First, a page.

The problem with “Parasite” and the Oscars begins with the fact that there is a separate category for international film, a division that may have been the primary reason “Roma” lost the best picture Oscar to “Green Book” in February. Why reward the same movie twice, the thinking goes.
“Roma” did win two other Oscars last year — both going to Alfonso Cuarón for directing and cinematography. And voters also nominated “Cold War” director Pawel Pawlikowski, marking the first time since 1985 that two foreign-language films were feted in the director category. International films popped in the cinematography and animated feature categories too. And “Roma” pulled in a total of 10 nominations.
The moral: Oscar voters, including all those new international members, are (maybe) just a bit more aware that they can reward movies from all over the world across their ballots.
Which is why when I was at the Toronto International Film Festival last month, standing in a mile-long line for “Parasite” on the Ryerson University campus, pot smoke wafting through the air (“bong” jokes were in generous supply), it wasn’t hard to imagine the momentum for this movie continuing for months. It didn’t take a contact high to believe that “Parasite” could earn nominations for picture, director, original screenplay, cinematography, film editing and, of course, international feature.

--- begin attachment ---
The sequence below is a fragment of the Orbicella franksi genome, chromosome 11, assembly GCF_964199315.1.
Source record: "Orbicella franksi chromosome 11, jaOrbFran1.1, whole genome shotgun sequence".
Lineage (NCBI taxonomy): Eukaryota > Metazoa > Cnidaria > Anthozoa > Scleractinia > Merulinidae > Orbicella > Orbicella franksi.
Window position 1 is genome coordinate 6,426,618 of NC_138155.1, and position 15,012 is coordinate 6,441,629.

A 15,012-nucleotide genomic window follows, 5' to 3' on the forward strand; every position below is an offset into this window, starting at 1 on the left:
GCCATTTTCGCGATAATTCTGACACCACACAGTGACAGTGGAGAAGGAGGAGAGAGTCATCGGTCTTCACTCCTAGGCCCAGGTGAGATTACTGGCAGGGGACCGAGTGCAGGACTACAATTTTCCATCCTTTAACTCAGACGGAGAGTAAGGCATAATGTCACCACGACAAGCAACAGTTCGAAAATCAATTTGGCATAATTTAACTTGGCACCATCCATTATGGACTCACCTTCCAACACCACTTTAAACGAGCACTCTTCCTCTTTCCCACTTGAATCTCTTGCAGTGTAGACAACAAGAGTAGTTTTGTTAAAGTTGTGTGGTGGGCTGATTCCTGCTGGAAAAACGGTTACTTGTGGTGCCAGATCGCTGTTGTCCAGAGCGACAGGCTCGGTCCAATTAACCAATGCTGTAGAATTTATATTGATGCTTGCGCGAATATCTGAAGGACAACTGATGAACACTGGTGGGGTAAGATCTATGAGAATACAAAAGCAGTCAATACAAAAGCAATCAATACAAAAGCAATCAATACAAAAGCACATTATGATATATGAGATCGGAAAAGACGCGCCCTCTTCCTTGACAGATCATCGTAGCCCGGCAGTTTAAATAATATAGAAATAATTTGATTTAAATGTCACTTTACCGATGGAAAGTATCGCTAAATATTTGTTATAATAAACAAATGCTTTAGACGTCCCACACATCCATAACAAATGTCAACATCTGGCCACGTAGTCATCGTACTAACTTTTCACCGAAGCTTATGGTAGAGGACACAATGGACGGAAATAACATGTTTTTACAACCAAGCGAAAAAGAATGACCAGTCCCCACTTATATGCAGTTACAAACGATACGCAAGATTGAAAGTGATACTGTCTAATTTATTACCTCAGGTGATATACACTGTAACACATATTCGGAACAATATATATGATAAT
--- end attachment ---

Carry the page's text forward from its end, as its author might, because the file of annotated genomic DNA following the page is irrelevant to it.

Of course, “Parasite” could be nominated in all these categories and not win any of them, including the most obvious one, where it will likely compete against Pedro Almodóvar’s sublime “Pain and Glory,” an achingly beautiful movie that should also be nominated for best picture.
But for all its virtues, “Pain and Glory” lacks one crucial thing — its own beer. The mere existence of Bong Joon-hops, created by L.A.'s own Boomtown Brewery, points to the passion that “Parasite” produces among its fans, a base that straddles cineastes and the kind of weirdo genre enthusiasts that frequent the Alamo Drafthouse and consider “Idiocracy” to be the most important movie of the 21st century.
The beauty of the tribute isn’t lost on Bong. Alamo Drafthouse’s beer director John Gross presented the filmmaker with a glass when “Parasite” screened last month at Fantastic Fest, the annual genre film festival held in Austin, Texas. Before Gross could ask if he liked beer, Bong had already downed the contents (love those notes of peach flavor!) and asked for another.
Will we be lifting a glass in the movie’s honor after the Oscars in February? Yes! Absolutely. Right now, I’m singing along with Nina Simone. It’s a new dawn. It’s a new life. It’s a new day. And I’m feeling good. It’s not going to last ... but I’m feeling good.
Inside the business of entertainment
The Wide Shot brings you news, analysis and insights on everything from streaming wars to production — and what it all means for the future.
You may occasionally receive promotional content from the Los Angeles Times.